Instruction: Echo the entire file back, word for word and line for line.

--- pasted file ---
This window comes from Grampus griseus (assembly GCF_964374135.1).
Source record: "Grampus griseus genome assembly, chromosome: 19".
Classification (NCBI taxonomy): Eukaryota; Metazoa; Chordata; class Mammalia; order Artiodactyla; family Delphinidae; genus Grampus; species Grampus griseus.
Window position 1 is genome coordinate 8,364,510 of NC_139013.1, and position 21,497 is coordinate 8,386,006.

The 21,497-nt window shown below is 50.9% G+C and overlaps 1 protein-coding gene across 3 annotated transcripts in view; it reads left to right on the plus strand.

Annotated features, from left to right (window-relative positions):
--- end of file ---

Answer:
This window comes from Grampus griseus (assembly GCF_964374135.1).
Source record: "Grampus griseus genome assembly, chromosome: 19".
Classification (NCBI taxonomy): Eukaryota; Metazoa; Chordata; class Mammalia; order Artiodactyla; family Delphinidae; genus Grampus; species Grampus griseus.
Window position 1 is genome coordinate 8,364,510 of NC_139013.1, and position 21,497 is coordinate 8,386,006.

The 21,497-nt window shown below is 50.9% G+C and overlaps 1 protein-coding gene across 3 annotated transcripts in view; it reads left to right on the plus strand.

Annotated features, from left to right (window-relative positions):